In Step With Tradition, Chinese Activists Plan Hunger Strike to Mark Tiananmen

June 3, 2015 Updated: June 4, 2015

Chinese activists in mainland China are commemorating the tragic events 26 years ago on June 4 by going on a 24-hour long hunger strike—the nonviolent protest of choice of the students seeking democratic reform in China on Tiananmen Square and while in detention.

In Guangxi Province, southern China, over a dozen human rights activists—Duan Qixian, Zhang Qiuming, Zhu Chengpeng, Huang Yuzhang from Nanning City; Li Jianhan, Chen Guohua, Luo Ming from Liuzhou City; Tan Aijun, Yan Jien, etc.—will start fasting from 6:00 p.m., June 3 until 6:00 p.m., June 4.

Duan Qixian told Epoch Times, Chinese edition that the hunger strike, a yearly tradition, has three aims: To pay homage to the souls of the victims; to support those who have been suppressed in recent years; and to let more people know about the events on Tiananmen Square.

“I do not expect the Chinese Communist Party (CCP) to ‘rehabilitate’ the victims, and the CCP is not qualified to do any ‘rehabilitation,'” said Duan. “We hope that more people will learn about June 4, and maintain the will to fight.”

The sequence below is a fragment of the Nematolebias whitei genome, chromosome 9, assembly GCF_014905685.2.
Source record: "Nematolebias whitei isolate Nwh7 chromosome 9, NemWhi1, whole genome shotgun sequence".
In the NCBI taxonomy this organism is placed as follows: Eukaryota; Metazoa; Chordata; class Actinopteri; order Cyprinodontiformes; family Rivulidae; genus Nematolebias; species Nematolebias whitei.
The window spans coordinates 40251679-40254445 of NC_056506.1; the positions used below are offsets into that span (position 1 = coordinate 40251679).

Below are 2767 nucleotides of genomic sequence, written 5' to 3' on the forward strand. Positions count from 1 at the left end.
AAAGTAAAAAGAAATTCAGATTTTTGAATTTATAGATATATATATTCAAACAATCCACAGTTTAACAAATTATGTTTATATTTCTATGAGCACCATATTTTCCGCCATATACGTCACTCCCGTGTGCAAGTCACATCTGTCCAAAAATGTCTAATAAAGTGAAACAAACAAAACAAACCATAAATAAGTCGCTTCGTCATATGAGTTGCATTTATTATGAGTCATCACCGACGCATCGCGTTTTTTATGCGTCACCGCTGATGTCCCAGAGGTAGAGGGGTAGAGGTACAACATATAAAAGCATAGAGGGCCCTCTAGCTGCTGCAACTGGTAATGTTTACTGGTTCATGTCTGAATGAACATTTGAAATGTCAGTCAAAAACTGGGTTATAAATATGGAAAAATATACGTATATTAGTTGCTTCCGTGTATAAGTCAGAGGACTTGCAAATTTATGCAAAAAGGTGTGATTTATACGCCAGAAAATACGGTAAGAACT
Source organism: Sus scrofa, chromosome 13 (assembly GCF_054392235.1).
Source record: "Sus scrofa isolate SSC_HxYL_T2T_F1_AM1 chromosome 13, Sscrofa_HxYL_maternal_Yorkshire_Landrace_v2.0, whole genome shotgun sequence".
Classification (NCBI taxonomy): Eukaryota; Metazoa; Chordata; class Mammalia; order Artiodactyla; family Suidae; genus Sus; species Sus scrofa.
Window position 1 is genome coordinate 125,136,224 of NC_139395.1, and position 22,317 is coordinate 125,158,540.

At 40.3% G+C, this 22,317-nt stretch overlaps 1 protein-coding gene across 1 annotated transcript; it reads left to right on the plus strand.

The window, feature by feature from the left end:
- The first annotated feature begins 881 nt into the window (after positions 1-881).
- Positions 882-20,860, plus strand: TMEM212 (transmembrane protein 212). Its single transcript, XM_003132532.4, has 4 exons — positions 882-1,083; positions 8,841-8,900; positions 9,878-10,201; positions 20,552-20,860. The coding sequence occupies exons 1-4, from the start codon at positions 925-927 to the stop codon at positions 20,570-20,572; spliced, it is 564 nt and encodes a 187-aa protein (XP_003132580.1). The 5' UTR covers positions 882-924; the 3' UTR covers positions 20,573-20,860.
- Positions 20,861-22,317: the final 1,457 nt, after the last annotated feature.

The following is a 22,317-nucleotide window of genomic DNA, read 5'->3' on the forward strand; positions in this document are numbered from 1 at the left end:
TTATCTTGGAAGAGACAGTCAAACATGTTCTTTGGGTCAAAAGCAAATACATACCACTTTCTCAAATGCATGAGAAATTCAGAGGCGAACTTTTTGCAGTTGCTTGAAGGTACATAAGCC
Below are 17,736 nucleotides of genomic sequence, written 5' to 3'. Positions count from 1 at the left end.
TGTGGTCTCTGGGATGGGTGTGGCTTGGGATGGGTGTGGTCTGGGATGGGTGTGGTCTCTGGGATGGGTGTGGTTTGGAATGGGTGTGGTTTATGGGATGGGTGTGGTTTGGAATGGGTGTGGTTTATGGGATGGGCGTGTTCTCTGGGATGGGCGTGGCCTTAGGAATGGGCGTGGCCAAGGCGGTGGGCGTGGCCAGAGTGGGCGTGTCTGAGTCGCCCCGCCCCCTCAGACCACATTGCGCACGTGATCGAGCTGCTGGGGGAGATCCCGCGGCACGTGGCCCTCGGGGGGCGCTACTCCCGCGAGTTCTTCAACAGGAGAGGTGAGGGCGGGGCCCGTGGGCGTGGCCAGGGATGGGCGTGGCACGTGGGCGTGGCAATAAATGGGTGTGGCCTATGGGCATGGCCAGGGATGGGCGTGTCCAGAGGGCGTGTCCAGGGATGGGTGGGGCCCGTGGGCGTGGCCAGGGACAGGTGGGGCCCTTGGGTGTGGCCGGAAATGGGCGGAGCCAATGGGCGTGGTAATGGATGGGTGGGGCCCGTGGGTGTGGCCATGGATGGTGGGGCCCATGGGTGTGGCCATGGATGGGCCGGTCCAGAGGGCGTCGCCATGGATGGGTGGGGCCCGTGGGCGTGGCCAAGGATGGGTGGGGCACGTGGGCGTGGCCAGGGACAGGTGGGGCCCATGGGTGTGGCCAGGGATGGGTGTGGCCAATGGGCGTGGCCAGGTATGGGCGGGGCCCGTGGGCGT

In April 1989, tens of thousands of students marched to Tiananmen Square in Beijing to petition then premier Li Peng over inadequate public funeral arrangements for the recently deceased reformist Politburo member Hu Yaobang.

The students eventually got organized and demanded that the Chinese Communist Party start democratic reform in China. When the Party top brass refused to give in, the students began a hunger strike on May 13. They only stopped on May 19 after the soon to be purged reformist premier Zhao Ziyang’s visit to Tiananmen Square and impassioned plea—”You are not like us, we are already old, so we do not matter.”

The students stayed on Tiananmen, however, and then Chinese leader Deng Xiaoping ordered the People’s Liberation Army to move in on the students on June 4. The troops opened fire, killing hundreds, and possibly thousands, of students (no official death toll has been released until this day). During the protest and in the weeks and months that followed, 10,000 were estimated to have been arrested, according to CNN. While in detention, several students went on hunger strikes to protest their plight.

In memory of the lives lost in Tiananmen Square and the incarcerated students, hunger strikes have since become mainstay at annual June 4 commemoration events.